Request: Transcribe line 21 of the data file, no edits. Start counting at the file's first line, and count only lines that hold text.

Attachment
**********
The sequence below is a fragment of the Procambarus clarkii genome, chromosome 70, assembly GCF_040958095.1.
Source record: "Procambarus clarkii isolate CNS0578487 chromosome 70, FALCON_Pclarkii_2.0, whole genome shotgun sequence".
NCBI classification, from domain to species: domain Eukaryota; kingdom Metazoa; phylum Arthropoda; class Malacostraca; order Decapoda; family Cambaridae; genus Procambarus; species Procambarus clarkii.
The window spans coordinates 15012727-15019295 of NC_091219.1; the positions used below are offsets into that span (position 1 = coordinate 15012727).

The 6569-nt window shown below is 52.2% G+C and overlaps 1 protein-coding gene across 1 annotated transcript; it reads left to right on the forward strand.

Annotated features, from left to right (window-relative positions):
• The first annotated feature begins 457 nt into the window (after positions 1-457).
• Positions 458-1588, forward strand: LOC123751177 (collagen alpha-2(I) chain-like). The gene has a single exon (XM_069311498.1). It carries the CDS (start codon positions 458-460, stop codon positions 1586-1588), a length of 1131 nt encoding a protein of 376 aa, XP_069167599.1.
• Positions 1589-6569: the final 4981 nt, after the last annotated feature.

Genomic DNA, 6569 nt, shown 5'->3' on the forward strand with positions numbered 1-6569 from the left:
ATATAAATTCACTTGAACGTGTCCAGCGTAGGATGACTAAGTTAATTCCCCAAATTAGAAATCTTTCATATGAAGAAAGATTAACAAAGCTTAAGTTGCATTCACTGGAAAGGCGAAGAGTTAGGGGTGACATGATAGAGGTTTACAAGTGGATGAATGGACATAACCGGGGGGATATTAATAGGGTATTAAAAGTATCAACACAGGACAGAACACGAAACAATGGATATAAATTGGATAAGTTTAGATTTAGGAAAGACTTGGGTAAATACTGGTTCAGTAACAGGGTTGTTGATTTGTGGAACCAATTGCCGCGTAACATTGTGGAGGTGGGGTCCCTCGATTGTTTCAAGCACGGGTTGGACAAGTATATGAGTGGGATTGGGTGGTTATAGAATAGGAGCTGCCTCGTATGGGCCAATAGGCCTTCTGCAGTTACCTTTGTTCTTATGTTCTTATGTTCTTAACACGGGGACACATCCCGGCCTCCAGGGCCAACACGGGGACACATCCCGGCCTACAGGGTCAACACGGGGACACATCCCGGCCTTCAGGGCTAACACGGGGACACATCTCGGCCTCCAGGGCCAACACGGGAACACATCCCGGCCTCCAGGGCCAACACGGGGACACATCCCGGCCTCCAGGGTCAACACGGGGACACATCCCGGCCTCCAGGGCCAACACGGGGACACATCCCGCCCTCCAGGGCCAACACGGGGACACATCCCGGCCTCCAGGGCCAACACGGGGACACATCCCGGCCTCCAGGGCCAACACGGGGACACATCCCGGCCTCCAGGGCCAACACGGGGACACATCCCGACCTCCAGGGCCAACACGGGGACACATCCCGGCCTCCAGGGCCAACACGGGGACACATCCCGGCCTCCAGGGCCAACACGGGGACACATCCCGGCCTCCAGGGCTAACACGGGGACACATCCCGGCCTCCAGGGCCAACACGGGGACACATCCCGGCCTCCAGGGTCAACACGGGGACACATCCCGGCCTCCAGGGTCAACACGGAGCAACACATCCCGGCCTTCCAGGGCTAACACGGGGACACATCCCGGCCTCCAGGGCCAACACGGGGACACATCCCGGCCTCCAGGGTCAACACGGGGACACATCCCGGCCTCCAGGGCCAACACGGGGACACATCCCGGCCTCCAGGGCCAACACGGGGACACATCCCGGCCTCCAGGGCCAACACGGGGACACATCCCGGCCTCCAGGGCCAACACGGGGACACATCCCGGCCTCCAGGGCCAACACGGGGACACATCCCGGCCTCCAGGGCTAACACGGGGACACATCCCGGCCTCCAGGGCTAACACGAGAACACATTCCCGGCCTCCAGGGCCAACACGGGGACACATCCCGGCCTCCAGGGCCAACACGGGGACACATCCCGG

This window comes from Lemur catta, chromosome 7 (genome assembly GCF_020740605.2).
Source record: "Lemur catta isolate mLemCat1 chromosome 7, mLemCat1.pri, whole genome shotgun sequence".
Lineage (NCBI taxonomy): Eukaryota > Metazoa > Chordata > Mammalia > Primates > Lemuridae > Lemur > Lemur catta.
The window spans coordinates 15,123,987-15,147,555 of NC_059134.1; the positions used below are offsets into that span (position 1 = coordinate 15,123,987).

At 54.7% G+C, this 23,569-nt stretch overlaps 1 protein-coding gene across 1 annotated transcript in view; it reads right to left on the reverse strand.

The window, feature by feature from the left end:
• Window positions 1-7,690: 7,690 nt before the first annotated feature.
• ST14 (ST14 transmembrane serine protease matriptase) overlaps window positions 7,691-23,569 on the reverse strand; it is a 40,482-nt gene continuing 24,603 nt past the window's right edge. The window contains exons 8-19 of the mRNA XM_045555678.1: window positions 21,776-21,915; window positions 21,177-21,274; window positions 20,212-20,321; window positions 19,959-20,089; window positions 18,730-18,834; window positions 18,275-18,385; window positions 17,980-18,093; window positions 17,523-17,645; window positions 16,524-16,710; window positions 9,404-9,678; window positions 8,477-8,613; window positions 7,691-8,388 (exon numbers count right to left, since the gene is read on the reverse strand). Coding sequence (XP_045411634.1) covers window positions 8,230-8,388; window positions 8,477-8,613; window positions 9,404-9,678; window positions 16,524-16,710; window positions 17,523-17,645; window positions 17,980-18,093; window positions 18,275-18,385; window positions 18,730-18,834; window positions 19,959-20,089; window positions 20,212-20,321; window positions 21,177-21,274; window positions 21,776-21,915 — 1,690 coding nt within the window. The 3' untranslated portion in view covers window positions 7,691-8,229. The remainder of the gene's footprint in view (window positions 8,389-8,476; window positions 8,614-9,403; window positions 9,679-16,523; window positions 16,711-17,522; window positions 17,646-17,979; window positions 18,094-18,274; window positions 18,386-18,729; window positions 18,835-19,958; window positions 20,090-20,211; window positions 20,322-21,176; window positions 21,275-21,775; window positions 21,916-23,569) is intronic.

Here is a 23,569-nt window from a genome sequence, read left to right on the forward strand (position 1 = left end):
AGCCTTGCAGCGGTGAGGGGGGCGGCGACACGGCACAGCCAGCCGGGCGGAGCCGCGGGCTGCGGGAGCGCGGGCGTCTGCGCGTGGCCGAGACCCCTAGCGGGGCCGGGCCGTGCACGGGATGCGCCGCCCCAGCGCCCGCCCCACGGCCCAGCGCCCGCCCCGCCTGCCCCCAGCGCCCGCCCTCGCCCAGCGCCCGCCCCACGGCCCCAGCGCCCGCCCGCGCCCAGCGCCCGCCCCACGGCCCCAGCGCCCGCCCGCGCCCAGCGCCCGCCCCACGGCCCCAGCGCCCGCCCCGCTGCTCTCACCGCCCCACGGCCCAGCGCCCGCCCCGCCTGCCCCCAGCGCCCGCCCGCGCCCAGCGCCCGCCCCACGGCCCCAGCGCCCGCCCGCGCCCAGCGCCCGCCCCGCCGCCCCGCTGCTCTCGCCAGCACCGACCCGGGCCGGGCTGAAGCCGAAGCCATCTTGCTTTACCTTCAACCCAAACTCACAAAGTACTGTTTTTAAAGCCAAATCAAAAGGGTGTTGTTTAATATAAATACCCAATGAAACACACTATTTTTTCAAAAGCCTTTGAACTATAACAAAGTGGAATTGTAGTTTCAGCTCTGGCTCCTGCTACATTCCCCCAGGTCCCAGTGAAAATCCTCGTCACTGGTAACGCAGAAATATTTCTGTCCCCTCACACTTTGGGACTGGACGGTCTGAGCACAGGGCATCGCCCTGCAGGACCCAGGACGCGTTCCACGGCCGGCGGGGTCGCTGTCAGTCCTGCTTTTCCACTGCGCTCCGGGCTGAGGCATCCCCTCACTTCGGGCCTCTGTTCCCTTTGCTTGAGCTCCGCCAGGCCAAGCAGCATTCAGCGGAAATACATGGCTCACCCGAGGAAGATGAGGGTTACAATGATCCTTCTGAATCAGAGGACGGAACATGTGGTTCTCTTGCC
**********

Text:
AGCCTTGCAGCGGTGAGGGGGGCGGCGACACGGCACAGCCAGCCGGGCGGAGCCGCGGGCTGCGGGAGCGCGGGCGTCTGCGCGTGGCCGAGACCCCTAGCGGGGCCGGGCCGTGCACGGGATGCGCCGCCCCAGCGCCCGCCCCACGGCCCAGCGCCCGCCCCGCCTGCCCCCAGCGCCCGCCCTCGCCCAGCGCCCGCCCCACGGCCCCAGCGCCCGCCCGCGCCCAGCGCCCGCCCCACGGCCCCAGCGCCCGCCCGCGCCCAGCGCCCGCCCCACGGCCCCAGCGCCCGCCCCGCTGCTCTCACCGCCCCACGGCCCAGCGCCCGCCCCGCCTGCCCCCAGCGCCCGCCCGCGCCCAGCGCCCGCCCCACGGCCCCAGCGCCCGCCCGCGCCCAGCGCCCGCCCCGCCGCCCCGCTGCTCTCGCCAGCACCGACCCGGGCCGGGCTGAAGCCGAAGCCATCTTGCTTTACCTTCAACCCAAACTCACAAAGTACTGTTTTTAAAGCCAAATCAAAAGGGTGTTGTTTAATATAAATACCCAATGAAACACACTATTTTTTCAAAAGCCTTTGAACTATAACAAAGTGGAATTGTAGTTTCAGCTCTGGCTCCTGCTACATTCCCCCAGGTCCCAGTGAAAATCCTCGTCACTGGTAACGCAGAAATATTTCTGTCCCCTCACACTTTGGGACTGGACGGTCTGAGCACAGGGCATCGCCCTGCAGGACCCAGGACGCGTTCCACGGCCGGCGGGGTCGCTGTCAGTCCTGCTTTTCCACTGCGCTCCGGGCTGAGGCATCCCCTCACTTCGGGCCTCTGTTCCCTTTGCTTGAGCTCCGCCAGGCCAAGCAGCATTCAGCGGAAATACATGGCTCACCCGAGGAAGATGAGGGTTACAATGATCCTTCTGAATCAGAGGACGGAACATGTGGTTCTCTTGCC